I think the issue here is the abandonment of what has been good to them for the foreign car. Your situation is more troublesome because GM put them where they currently are.

I can only relay a similar story. Growing up in LA, our neighbors on one side were Jewish and on the other side were Cuban. (So very LA, a Cuban, an Italian and a Jew, right?) At any rate, the Cuban family next door's husband and wife were a sales team, selling jewelry and art objects to Hispanics in their homes. They were an exclusively Cutlass Supreme family. At any rate, while I wasn't old enough to drive, their gorgeous 1975 Olds Cutlass Supreme ("Inca Silver" exterior/ "cranberry" interior according to my brochure) was the beginning of my love affair with the automobile. Next year, my dad bought a 1976 Olds Cutlass Supreme to which they raised an eyebrow because ours now had the rectangular lamps and the waterfall grille. At any rate, they put on about 30,000 to 40,000 miles a year. Their Cutlasses served them well and their driving was abusive LA metropolitan area driving. They then bought a Mercedes sedan. It was ugly but I guess they caved in to what others expected of them. Their kids are all professionals and have American trophy wives (God forbid they would date a Cuban, you know, which I find offensive because I like my own race just fine) and all drive foreign metal. I guess you can't be a professional in LA and drive an American car.

I think that a lot of it has to do with the expectations people have of you. If, living in the northern and less populous part of the state, even I get chided for considering a domestic vehicle, imagine how "inappropriate" it would be of someone in a high position in a snooty area to drive a domestic car. Turning this around will be slow, but I will have to praise Cadillac for putting a lot of younger people behind the wheel of CTSs and Escalades. It's a hopeful beginning.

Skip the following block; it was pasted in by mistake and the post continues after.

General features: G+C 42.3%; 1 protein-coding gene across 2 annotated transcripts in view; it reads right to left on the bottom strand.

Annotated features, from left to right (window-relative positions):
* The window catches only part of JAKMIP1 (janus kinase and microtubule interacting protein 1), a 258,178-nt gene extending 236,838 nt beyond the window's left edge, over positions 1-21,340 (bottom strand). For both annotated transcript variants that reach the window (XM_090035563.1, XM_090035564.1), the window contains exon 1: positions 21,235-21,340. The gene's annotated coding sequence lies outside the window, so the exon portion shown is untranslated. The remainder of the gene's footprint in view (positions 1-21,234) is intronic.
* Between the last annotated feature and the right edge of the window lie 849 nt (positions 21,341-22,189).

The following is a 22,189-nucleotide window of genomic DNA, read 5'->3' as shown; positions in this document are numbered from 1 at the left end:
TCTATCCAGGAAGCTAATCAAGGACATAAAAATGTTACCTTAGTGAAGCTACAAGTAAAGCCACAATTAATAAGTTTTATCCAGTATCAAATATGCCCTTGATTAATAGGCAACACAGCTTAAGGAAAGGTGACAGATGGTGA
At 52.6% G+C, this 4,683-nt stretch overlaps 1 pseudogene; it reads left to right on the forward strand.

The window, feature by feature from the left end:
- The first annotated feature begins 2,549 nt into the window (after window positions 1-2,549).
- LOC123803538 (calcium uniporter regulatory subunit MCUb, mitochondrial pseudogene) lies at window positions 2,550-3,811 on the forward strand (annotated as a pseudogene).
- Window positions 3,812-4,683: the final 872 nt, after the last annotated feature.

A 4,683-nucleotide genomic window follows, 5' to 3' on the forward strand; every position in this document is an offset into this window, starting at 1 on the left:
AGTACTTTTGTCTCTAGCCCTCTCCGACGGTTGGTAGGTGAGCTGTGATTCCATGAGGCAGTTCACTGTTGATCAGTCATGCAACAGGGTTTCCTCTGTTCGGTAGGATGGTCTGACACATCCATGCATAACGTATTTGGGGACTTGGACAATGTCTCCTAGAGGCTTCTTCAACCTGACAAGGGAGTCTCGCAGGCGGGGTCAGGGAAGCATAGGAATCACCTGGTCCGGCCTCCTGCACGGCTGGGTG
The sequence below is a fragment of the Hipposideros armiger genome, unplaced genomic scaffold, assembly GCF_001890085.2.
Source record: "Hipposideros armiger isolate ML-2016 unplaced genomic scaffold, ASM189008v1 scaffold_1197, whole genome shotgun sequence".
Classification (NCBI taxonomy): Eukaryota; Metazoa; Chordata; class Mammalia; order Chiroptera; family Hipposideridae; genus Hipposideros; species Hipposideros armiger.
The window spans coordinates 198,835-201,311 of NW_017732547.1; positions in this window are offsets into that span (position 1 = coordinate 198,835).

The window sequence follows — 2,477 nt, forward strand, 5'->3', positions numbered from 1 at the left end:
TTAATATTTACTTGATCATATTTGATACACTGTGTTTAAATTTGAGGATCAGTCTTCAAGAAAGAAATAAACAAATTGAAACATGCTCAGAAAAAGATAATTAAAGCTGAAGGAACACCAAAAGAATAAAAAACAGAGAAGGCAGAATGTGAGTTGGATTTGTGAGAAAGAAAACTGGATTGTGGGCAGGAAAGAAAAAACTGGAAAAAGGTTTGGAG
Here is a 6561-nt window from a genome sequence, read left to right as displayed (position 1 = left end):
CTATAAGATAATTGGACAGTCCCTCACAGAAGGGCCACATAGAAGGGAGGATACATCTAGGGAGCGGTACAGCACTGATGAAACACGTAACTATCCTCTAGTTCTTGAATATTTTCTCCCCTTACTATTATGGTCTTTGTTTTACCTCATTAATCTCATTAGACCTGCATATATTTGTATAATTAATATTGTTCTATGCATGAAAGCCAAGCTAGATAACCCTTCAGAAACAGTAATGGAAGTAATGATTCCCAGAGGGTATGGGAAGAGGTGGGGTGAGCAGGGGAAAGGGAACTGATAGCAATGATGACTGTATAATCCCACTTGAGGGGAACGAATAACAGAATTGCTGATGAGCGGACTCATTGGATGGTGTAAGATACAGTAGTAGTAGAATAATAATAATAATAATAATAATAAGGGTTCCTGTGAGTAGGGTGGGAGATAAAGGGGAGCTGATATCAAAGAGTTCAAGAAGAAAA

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i agree with a lot of the things said here, and definitely agree that it is very sad that Generation X has become so "snooty" and they all prefer a BMW to any domestic product simply because the BMW is a BMW... however, to this sad thread i would like to offer some hope

last year was my senior year in high school. I went to an all boys private school in Bergen County, NJ which pretty much makes it chock full of children of late-era boomers and some Gen-X BMW driving snobs who look down upon domestic automakers, it was a pretty bleak outlook. However, amongst the slew of BMWs and Mercedes along with Audis and Lexuses, there were a few cars that were envied by most of the class. Not one of these cars, was made outside of the United States. Every single member of the class lusted after either one of the two 2006 mustang GTs, the 2005 Pontiac GTO or, as strange as this may sound to some of you, my Monte Carlo. I have a friend who drives a BMW 330i, and he loves his car, but after a ride in my car he said he wished he had asked for a Monte Carlo.